Submitted by: Ron Hentges

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Moximo Cayous served in World War 1 with the United States Army. The dates of service are: Known 9/18/17-4/26/19.

 

He served with the 364th Infantry.

 

 

 

 

 

 

 

Private Duggu Ramn

Submitted by: Tanveer Kalo

no photo 300

Private Duggu Ramn served in World War 1 with the United States Army . The dates of service are: Known September 22, 1917- June 5, 1919.

 

Private Duggu Ramn was born in Simula Hill, Hindustan, East India. His exact date of birth is contested. On his World War I draft card, U.S. naturalization documents, and U.S social security claim list his date of birth as August 11, 1893. While his gravestone notes it as August 11, 1895. it is important to note that on Ramn's World War I draft card, his race was listed as Indian.

He arrived to the United States on June 15,1914 and settled in Philadelphia, Pennsylvania.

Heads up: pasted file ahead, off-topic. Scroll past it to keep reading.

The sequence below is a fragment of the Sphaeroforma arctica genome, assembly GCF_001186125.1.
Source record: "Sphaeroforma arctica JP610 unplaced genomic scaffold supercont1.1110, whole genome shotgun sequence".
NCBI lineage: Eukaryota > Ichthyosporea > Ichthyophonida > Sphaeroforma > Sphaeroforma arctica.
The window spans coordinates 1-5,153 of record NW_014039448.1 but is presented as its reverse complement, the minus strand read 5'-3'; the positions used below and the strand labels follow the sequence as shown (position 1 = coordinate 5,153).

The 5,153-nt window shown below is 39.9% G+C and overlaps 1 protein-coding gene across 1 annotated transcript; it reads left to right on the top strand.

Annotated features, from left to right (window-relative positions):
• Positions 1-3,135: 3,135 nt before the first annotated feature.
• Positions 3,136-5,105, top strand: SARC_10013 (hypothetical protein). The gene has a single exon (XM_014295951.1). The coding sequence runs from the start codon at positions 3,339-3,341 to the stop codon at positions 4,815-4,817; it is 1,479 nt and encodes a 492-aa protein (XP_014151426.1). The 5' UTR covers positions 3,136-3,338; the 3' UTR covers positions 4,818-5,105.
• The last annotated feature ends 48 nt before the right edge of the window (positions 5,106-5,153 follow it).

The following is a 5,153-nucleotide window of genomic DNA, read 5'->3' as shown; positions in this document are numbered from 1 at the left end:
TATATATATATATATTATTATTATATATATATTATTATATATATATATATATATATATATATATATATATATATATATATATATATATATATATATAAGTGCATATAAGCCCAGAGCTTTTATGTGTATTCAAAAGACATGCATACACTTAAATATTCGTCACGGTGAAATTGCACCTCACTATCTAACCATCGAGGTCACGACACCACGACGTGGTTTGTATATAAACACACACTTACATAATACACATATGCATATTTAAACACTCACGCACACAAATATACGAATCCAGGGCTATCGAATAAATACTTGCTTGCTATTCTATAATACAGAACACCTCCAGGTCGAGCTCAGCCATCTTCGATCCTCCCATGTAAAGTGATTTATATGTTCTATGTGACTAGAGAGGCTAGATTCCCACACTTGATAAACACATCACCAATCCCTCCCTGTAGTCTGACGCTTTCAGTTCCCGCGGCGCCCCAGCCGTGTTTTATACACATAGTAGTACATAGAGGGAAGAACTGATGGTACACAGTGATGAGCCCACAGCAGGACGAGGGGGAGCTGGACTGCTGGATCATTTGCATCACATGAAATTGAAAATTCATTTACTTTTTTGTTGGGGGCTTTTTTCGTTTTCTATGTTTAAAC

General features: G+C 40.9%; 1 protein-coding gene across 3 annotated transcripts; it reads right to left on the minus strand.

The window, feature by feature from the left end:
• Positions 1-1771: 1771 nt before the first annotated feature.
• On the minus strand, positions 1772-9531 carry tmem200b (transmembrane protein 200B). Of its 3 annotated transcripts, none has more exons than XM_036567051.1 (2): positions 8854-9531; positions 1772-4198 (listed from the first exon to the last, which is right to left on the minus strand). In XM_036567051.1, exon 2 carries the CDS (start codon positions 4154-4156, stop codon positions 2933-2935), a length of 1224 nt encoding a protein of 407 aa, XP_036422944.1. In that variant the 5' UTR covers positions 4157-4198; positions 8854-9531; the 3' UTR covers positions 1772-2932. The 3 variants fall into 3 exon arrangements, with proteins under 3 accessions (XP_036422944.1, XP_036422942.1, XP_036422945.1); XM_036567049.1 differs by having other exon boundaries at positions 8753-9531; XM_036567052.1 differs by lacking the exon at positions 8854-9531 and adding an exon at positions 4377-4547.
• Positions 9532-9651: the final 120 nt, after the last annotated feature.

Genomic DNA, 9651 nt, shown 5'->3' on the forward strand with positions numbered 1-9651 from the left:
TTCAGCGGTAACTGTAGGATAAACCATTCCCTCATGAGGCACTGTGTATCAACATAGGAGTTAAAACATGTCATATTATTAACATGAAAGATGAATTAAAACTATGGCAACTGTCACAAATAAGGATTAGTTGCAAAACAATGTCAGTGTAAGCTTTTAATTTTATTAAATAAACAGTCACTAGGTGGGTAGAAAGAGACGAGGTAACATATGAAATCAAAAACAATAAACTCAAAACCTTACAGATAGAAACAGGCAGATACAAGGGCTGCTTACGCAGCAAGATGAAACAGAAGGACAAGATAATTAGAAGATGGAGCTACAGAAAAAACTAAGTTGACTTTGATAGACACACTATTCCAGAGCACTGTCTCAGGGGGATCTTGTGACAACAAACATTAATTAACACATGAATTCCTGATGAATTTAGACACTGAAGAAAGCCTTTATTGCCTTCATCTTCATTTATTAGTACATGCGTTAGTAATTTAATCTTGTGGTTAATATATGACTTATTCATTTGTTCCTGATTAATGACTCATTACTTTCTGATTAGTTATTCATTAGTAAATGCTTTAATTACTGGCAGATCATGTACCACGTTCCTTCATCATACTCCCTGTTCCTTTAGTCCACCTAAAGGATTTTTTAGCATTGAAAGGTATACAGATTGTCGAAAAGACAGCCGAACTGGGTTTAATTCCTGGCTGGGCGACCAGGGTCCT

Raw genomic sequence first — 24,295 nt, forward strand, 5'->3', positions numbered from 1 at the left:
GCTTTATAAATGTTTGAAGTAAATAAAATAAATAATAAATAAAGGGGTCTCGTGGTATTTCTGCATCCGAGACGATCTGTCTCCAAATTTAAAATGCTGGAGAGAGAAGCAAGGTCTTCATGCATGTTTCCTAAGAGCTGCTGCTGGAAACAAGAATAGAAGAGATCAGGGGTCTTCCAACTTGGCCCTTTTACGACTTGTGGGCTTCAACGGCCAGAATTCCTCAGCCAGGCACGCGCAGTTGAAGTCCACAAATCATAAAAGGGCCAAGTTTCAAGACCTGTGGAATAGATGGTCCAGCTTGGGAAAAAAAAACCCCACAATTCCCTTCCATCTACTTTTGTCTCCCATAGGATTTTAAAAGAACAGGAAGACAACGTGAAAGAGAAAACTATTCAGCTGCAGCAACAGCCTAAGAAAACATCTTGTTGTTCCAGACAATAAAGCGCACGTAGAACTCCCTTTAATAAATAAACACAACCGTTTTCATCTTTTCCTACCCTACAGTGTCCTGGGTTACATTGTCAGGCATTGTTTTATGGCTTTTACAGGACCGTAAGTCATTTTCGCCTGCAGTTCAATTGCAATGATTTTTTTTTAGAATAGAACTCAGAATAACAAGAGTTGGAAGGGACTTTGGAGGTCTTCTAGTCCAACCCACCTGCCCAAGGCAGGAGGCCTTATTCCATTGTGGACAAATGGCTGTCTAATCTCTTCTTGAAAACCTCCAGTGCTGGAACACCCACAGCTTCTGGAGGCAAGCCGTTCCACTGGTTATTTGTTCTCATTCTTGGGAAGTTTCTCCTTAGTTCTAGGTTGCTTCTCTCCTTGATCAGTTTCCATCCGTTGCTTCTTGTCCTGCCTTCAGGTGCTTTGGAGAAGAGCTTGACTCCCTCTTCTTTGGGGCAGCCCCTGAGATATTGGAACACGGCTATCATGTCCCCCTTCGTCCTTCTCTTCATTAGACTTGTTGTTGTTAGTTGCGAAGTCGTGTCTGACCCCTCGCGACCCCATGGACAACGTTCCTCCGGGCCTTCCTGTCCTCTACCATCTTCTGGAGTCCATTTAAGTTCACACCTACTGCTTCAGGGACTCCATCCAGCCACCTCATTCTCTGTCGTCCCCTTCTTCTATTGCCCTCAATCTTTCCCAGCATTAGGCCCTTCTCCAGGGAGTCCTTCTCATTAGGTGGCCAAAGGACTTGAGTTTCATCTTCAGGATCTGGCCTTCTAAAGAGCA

Ramn was inducted into U.S. Army on September 22, 1917 in Philadelphia . He served with Company E of the 304 Engineer Regiment, 79th Division. In 1918, Ramn was naturalized by the State of Maryland.

He served overseas from July 9, 1918 to May 29, 1919. Private Ramn and his unit departed from Hoboken, New Jersey for Europe on the ship France. On his U.S. Army Transport Service passenger List he put down his address as 67-74 Chew Street, Mount Airy Philadelphia, Pennsylvania. He also listed his friend, Mr. Samuel Lenten, as his next of kin. Private Ramn saw action in the Muese- Argonne offensive and was gassed in Nantillois on October 9, 1918. He was honorably discharged on June 5, 1919 at Camp Dix, New Jersey and returned to Philadelphia.

By 1920 Ramn lived by himself in a rented home on 68-36 Musgrave or Musgrove Street in Philadelphia. In his 1920 U.S. federal census, his race was listed as Hindu or East Indian and his native tongue was listed as Hindu. Hindustan was listed as his birthplace as well as his parents. On the census it also said Ramn was a painter at a ship yard and was able to read and write.

Read more: Private Duggu Ramn